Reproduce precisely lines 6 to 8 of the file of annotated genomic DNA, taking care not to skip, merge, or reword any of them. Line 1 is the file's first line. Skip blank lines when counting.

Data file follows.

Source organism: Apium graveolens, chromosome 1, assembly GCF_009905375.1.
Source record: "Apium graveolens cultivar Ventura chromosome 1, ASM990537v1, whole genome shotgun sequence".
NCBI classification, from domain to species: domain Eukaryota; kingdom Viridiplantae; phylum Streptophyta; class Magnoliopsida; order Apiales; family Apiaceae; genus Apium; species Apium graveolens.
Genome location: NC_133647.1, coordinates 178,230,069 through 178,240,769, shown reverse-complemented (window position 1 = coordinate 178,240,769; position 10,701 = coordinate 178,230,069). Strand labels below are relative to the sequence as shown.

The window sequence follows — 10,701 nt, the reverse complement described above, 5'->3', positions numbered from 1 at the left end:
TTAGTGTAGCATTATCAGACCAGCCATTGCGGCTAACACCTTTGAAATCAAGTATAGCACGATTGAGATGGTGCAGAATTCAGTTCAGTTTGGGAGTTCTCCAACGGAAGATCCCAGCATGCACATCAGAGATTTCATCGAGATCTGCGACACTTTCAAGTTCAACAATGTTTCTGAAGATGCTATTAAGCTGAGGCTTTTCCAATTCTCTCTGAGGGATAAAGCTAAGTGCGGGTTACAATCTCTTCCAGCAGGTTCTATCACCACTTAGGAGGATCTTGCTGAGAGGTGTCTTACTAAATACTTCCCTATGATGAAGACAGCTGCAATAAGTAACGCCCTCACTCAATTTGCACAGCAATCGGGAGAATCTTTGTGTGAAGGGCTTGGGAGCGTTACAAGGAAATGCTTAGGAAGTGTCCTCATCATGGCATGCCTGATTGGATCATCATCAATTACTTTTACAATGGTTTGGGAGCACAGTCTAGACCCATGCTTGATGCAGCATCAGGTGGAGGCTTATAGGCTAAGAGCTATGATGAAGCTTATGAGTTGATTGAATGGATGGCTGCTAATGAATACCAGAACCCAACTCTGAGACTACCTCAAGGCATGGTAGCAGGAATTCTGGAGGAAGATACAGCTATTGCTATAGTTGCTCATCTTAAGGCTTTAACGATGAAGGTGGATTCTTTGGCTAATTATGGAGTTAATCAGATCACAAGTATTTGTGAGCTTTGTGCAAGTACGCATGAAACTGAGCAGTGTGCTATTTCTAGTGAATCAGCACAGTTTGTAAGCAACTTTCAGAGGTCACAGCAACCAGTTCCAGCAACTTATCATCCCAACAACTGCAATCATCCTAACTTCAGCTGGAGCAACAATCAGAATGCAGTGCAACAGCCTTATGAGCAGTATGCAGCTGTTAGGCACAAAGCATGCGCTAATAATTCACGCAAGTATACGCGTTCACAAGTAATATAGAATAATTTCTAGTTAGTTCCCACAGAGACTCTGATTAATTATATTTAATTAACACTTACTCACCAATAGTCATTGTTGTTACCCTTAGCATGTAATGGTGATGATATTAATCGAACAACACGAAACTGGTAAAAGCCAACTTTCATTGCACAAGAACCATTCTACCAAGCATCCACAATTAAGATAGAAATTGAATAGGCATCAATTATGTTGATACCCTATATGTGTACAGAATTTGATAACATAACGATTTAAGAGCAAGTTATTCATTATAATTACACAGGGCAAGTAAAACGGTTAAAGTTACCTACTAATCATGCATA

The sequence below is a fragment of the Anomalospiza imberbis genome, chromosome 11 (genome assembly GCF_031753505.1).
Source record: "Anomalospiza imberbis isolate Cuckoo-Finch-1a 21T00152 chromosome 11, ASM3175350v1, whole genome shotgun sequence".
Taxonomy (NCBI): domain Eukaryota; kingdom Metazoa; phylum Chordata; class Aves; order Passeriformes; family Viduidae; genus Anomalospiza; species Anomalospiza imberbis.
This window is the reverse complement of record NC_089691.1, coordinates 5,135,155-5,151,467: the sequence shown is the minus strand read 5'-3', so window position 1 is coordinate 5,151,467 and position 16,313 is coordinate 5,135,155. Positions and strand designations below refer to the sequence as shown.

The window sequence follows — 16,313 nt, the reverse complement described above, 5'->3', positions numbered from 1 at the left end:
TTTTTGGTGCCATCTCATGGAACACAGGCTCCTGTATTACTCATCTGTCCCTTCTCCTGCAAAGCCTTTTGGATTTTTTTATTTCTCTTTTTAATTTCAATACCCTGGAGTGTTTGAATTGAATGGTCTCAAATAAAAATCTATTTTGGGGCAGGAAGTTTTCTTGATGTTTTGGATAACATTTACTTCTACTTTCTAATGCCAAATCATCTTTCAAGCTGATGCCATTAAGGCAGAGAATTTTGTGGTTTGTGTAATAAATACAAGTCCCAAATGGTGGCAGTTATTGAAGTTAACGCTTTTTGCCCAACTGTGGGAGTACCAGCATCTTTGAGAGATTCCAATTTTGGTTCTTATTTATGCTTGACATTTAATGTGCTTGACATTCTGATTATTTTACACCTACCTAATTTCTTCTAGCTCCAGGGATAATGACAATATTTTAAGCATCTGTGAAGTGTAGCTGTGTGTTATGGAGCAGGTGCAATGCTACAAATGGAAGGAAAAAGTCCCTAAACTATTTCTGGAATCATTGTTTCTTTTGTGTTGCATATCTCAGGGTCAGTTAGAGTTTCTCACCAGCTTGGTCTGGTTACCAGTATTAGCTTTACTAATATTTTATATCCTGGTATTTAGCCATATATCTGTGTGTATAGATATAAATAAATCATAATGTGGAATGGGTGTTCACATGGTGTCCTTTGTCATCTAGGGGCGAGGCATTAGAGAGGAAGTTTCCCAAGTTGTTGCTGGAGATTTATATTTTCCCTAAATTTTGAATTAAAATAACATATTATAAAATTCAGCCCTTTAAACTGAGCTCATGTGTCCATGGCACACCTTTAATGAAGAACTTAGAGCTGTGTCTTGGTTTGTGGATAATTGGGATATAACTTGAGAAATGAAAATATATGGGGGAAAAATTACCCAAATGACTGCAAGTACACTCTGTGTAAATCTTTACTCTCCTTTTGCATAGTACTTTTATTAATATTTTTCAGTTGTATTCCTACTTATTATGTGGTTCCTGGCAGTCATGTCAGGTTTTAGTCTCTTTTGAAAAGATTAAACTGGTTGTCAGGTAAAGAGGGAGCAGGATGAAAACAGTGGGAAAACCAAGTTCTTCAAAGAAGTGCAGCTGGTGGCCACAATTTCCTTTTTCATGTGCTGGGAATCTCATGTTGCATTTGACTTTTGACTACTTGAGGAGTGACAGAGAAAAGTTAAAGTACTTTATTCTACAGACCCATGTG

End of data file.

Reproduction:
TTAGTGTAGCATTATCAGACCAGCCATTGCGGCTAACACCTTTGAAATCAAGTATAGCACGATTGAGATGGTGCAGAATTCAGTTCAGTTTGGGAGTTCTCCAACGGAAGATCCCAGCATGCACATCAGAGATTTCATCGAGATCTGCGACACTTTCAAGTTCAACAATGTTTCTGAAGATGCTATTAAGCTGAGGCTTTTCCAATTCTCTCTGAGGGATAAAGCTAAGTGCGGGTTACAATCTCTTCCAGCAGGTTCTATCACCACTTAGGAGGATCTTGCTGAGAGGTGTCTTACTAAATACTTCCCTATGATGAAGACAGCTGCAATAAGTAACGCCCTCACTCAATTTGCACAGCAATCGGGAGAATCTTTGTGTGAAGGGCTTGGGAGCGTTACAAGGAAATGCTTAGGAAGTGTCCTCATCATGGCATGCCTGATTGGATCATCATCAATTACTTTTACAATGGTTTGGGAGCACAGTCTAGACCCATGCTTGATGCAGCATCAGGTGGAGGCTTATAGGCTAAGAGCTATGATGAAGCTTATGAGTTGATTGAATGGATGGCTGCTAATGAATACCAGAACCCAACTCTGAGACTACCTCAAGGCATGGTAGCAGGAATTCTGGAGGAAGATACAGCTATTGCTATAGTTGCTCATCTTAAGGCTTTAACGATGAAGGTGGATTCTTTGGCTAATTATGGAGTTAATCAGATCACAAGTATTTGTGAGCTTTGTGCAAGTACGCATGAAACTGAGCAGTGTGCTATTTCTAGTGAATCAGCACAGTTTGTAAGCAACTTTCAGAGGTCACAGCAACCAGTTCCAGCAACTTATCATCCCAACAACTGCAATCATCCTAACTTCAGCTGGAGCAACAATCAGAATGCAGTGCAACAGCCTTATGAGCAGTATGCAGCTGTTAGGCACAAAGCATGCGCTAATAATTCACGCAAGTATACGCGTTCACAAGTAATATAGAATAATTTCTAGTTAGTTCCCACAGAGACTCTGATTAATTATATTTAATTAACACTTACTCACCAATAGTCATTGTTGTTACCCTTAGCATGTAATGGTGATGATATTAATCGAACAACACGAAACTGGTAAAAGCCAACTTTCATTGCACAAGAACCATTCTACCAAGCATCCACAATTAAGATAGAAATTGAATAGGCATCAATTATGTTGATACCCTATATGTGTACAGAATTTGATAACATAACGATTTAAGAGCAAGTTATTCATTATAATTACACAGGGCAAGTAAAACGGTTAAAGTTACCTACTAATCATGCATA

The sequence below is a fragment of the Anomalospiza imberbis genome, chromosome 11 (genome assembly GCF_031753505.1).
Source record: "Anomalospiza imberbis isolate Cuckoo-Finch-1a 21T00152 chromosome 11, ASM3175350v1, whole genome shotgun sequence".